Felipe Pinto, Director of Loan Syndication, Mizuho

There are mixed feelings within the loan market for how deal flow will play out at the start of 2020. The theme through the rest of 2019, however, will remain consistent with few, but large ticket transactions, says Felipe Pinto, a director of loan syndications at Mizuho.

“This year we had six deals over $1 billion. As of last quarter, there was $41 billion in volume closed. That is a massive chunk of total business, and a large contributor to this record year,” says Pinto.

“Brazil will be the cornerstone of the US dollar loan market next year, not just with refinancings, which have dominated the majority of deal types in 2019, but also with new money being issued through acquisitions and capex needs,” Pinto says.

“Mexico and Chile may see a decrease in volumes because of the political uncertainty. In Chile, especially, companies are being more cautious. CFE’s (Federal Electricity Commission) awarding of new concessions in Mexico, however, may boost the numbers there,” Pinto says.

While local markets are appealing for issuers as liquidity remains high, Pinto assures demand for dollars will continue. “The 4G (toll road) program in Colombia demonstrates the capacity of the local currency market in meeting issuers financing needs; there will always be a need for dollars,” Pinto says.

In the project finance space, more temporary loans, also referred to as mini-perm structures in the seven- to nine-year range, are expected. “As banks prepare for Basel IV, some lenders are constrained to participate in long tenor deals, therefore mini perms are becoming more common. Nonetheless, we continue to see some sponsors able to obtain 20 years or so in countries like Chile and Mexico,” Pinto says.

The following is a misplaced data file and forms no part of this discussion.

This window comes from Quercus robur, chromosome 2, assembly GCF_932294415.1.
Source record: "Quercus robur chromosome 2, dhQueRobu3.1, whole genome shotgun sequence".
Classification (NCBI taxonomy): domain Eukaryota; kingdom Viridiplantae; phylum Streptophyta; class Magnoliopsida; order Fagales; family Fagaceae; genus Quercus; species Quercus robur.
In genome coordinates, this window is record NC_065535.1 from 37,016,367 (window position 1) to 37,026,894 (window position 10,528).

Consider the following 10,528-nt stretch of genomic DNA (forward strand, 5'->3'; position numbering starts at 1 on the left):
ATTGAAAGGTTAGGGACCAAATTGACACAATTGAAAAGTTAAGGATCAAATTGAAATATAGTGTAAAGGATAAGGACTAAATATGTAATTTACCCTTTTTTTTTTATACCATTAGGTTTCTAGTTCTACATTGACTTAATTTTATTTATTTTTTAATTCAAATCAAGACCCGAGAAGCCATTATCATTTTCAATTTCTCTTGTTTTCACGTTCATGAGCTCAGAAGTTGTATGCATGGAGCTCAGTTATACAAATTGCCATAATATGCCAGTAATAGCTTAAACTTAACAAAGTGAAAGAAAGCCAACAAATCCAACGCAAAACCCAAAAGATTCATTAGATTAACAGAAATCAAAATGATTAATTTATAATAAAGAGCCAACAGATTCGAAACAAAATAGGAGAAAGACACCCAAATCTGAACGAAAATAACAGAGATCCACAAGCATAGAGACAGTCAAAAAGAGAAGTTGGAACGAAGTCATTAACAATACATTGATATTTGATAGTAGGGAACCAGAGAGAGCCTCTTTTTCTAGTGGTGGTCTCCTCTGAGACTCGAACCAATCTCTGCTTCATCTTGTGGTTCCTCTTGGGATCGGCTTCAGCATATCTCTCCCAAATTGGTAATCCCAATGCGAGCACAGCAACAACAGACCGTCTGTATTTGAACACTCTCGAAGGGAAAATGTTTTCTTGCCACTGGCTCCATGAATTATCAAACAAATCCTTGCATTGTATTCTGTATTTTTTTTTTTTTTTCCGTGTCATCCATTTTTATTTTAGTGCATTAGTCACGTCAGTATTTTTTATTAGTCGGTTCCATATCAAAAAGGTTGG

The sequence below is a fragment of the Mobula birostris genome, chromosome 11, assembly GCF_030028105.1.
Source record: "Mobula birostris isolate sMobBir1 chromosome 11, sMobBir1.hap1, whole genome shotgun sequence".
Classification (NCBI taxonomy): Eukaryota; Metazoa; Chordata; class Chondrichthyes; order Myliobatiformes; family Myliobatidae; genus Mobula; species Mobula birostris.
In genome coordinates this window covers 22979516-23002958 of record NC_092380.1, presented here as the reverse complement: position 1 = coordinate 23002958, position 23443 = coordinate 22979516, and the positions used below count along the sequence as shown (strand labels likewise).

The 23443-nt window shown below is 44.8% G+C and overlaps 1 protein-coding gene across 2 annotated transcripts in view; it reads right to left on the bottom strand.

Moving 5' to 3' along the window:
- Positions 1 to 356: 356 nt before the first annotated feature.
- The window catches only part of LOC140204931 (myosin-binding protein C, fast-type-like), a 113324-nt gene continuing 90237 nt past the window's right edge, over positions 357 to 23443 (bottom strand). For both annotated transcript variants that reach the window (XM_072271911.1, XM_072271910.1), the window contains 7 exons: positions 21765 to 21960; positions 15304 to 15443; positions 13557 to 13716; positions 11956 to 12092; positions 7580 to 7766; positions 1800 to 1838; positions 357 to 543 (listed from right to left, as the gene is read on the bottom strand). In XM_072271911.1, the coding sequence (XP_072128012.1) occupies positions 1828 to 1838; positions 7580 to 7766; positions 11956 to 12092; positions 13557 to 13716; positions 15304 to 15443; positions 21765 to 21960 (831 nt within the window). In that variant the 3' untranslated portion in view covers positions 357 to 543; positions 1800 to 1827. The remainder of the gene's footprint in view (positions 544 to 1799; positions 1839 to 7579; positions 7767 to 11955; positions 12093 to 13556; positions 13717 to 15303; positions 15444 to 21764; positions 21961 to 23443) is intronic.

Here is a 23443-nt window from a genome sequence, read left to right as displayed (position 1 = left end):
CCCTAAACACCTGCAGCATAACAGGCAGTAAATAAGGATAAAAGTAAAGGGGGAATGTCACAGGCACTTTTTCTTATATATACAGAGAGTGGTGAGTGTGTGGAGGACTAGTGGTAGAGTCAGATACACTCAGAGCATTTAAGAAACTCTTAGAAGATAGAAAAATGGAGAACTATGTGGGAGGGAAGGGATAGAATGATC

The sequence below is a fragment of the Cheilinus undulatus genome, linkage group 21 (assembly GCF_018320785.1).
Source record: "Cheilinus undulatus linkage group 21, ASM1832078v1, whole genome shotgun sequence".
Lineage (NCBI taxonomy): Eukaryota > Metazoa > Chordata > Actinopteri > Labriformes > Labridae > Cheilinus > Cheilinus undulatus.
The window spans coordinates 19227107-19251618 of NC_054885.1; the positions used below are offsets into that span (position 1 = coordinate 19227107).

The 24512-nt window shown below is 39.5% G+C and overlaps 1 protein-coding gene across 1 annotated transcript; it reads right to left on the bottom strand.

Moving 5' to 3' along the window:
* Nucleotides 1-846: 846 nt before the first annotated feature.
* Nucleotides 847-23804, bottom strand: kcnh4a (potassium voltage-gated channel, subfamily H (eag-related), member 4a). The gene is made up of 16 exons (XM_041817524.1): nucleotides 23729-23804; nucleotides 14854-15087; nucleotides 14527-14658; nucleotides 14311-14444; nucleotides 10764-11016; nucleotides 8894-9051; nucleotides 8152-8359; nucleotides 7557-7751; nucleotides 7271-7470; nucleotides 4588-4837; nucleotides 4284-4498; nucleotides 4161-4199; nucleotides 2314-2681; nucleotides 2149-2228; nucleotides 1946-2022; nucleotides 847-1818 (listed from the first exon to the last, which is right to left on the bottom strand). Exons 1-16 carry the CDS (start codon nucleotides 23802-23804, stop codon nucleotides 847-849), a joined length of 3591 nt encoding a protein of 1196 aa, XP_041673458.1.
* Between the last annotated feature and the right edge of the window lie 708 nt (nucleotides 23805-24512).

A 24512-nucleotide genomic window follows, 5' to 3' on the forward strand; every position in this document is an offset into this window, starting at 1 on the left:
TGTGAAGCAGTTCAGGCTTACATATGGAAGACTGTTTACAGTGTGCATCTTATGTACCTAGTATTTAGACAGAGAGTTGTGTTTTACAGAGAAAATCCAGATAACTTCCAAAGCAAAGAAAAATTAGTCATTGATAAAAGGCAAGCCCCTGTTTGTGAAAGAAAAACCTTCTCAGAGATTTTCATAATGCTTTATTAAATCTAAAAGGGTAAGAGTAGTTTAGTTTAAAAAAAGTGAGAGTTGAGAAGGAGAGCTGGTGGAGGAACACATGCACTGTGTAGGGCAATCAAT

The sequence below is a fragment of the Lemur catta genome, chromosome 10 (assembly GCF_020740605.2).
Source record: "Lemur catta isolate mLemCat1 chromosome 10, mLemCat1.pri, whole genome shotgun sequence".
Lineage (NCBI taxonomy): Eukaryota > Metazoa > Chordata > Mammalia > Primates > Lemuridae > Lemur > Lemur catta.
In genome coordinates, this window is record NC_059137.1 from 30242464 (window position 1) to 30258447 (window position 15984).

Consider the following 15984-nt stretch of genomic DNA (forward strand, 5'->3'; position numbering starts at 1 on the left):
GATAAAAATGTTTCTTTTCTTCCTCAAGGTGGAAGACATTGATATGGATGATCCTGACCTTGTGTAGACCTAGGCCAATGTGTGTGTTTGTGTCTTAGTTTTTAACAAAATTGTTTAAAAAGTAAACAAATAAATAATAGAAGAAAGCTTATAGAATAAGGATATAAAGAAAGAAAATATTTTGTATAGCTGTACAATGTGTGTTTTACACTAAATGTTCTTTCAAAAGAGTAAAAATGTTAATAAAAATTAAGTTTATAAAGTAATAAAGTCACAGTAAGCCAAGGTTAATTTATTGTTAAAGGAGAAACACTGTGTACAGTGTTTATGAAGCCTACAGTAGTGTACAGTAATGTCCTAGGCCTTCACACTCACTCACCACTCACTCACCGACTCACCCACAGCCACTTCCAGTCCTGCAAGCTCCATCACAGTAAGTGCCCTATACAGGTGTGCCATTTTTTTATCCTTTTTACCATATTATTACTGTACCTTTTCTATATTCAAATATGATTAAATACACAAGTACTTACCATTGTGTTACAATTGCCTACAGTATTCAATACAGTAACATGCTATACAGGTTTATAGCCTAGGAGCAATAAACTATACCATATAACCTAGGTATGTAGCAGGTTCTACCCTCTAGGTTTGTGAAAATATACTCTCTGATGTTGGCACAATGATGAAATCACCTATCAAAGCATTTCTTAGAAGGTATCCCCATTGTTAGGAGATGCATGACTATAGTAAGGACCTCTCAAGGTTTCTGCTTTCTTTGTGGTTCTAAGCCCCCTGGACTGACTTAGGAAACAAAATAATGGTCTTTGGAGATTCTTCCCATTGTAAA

Walter Ringwald, Head of Advisory for Latin America, BNP Paribas

Merger & acquisition (M&A) deal volumes for the Latin American region are down nearly 8% through October, compared to the same period a year ago, according to data provider Dealogic. But that statistic isn’t considered to be a harbinger for a slow ending to 2019 nor a weak opening for the new year

“Our pipeline is full compared to this time last year with a notable increase in Brazil and Colombia, but less in Mexico,” says Walter Ringwald, Head of Advisory for Latin America at BNP Paribas in New York. “The market in Colombia opened up once there was clarity on policy from the new government.”

While M&A hasn’t been as active in Mexico compared to other capital markets, this trend could change in the months ahead in the cross-border market.

“Mexican corporates are trying to see what they can do internationally to diversify currency and country risk business. Corporates may have frozen their plans six months ago, but today they are reconsidering,” Ringwald says.

“To be consistently more present around key corporates and financial institutions, BNP Paribas is investing in Mexico in operations, balance sheet, and client coverage relationships using all our suite of products,” Ringwald says.

More generally, Ringwald doesn’t see many new trends in the M&A market, but rather “a reaffirmation of what has already been happening.” He expects “power, gas, infrastructure and financial institutions continuing to be the most active sectors.”

He noted one change, however, that could lead to shorter negotiations. “In general, the buy- and sell-side are reaching an agreement more easily than two years ago. Sellers have had more realistic expectations given recent local currency depreciations,” Ringwald says.